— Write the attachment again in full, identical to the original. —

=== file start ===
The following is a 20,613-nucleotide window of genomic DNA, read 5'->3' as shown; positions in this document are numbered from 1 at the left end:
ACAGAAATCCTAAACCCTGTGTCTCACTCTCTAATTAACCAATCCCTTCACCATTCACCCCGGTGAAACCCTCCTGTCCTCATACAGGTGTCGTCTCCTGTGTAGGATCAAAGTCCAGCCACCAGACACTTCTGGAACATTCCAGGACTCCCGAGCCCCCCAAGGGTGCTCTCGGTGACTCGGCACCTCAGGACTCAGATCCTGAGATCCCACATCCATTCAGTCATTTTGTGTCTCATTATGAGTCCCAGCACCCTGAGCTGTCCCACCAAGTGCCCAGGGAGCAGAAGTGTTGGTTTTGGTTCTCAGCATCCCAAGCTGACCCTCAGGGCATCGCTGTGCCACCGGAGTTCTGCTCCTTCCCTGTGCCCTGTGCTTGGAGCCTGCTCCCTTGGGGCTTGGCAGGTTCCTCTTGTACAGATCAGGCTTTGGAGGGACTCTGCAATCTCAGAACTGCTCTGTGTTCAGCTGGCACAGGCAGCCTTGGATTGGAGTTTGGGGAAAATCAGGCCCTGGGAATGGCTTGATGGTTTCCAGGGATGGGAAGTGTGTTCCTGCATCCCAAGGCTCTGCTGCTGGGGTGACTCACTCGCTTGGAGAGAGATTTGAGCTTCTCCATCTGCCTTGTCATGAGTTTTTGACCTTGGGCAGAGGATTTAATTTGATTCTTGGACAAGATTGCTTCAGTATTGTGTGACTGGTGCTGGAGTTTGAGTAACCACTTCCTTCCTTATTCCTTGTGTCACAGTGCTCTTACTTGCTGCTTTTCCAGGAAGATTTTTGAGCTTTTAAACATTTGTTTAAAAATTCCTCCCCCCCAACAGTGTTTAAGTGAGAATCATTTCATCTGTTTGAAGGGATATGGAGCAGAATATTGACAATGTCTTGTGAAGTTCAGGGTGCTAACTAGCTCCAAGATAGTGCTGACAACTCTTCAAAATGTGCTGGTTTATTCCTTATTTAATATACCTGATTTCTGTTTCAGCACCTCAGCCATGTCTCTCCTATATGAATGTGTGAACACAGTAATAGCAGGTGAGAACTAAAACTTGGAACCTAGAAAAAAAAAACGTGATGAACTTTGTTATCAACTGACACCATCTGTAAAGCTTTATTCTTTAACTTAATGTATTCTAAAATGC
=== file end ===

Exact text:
The following is a 20,613-nucleotide window of genomic DNA, read 5'->3' as shown; positions in this document are numbered from 1 at the left end:
ACAGAAATCCTAAACCCTGTGTCTCACTCTCTAATTAACCAATCCCTTCACCATTCACCCCGGTGAAACCCTCCTGTCCTCATACAGGTGTCGTCTCCTGTGTAGGATCAAAGTCCAGCCACCAGACACTTCTGGAACATTCCAGGACTCCCGAGCCCCCCAAGGGTGCTCTCGGTGACTCGGCACCTCAGGACTCAGATCCTGAGATCCCACATCCATTCAGTCATTTTGTGTCTCATTATGAGTCCCAGCACCCTGAGCTGTCCCACCAAGTGCCCAGGGAGCAGAAGTGTTGGTTTTGGTTCTCAGCATCCCAAGCTGACCCTCAGGGCATCGCTGTGCCACCGGAGTTCTGCTCCTTCCCTGTGCCCTGTGCTTGGAGCCTGCTCCCTTGGGGCTTGGCAGGTTCCTCTTGTACAGATCAGGCTTTGGAGGGACTCTGCAATCTCAGAACTGCTCTGTGTTCAGCTGGCACAGGCAGCCTTGGATTGGAGTTTGGGGAAAATCAGGCCCTGGGAATGGCTTGATGGTTTCCAGGGATGGGAAGTGTGTTCCTGCATCCCAAGGCTCTGCTGCTGGGGTGACTCACTCGCTTGGAGAGAGATTTGAGCTTCTCCATCTGCCTTGTCATGAGTTTTTGACCTTGGGCAGAGGATTTAATTTGATTCTTGGACAAGATTGCTTCAGTATTGTGTGACTGGTGCTGGAGTTTGAGTAACCACTTCCTTCCTTATTCCTTGTGTCACAGTGCTCTTACTTGCTGCTTTTCCAGGAAGATTTTTGAGCTTTTAAACATTTGTTTAAAAATTCCTCCCCCCCAACAGTGTTTAAGTGAGAATCATTTCATCTGTTTGAAGGGATATGGAGCAGAATATTGACAATGTCTTGTGAAGTTCAGGGTGCTAACTAGCTCCAAGATAGTGCTGACAACTCTTCAAAATGTGCTGGTTTATTCCTTATTTAATATACCTGATTTCTGTTTCAGCACCTCAGCCATGTCTCTCCTATATGAATGTGTGAACACAGTAATAGCAGGTGAGAACTAAAACTTGGAACCTAGAAAAAAAAAACGTGATGAACTTTGTTATCAACTGACACCATCTGTAAAGCTTTATTCTTTAACTTAATGTATTCTAAAATGC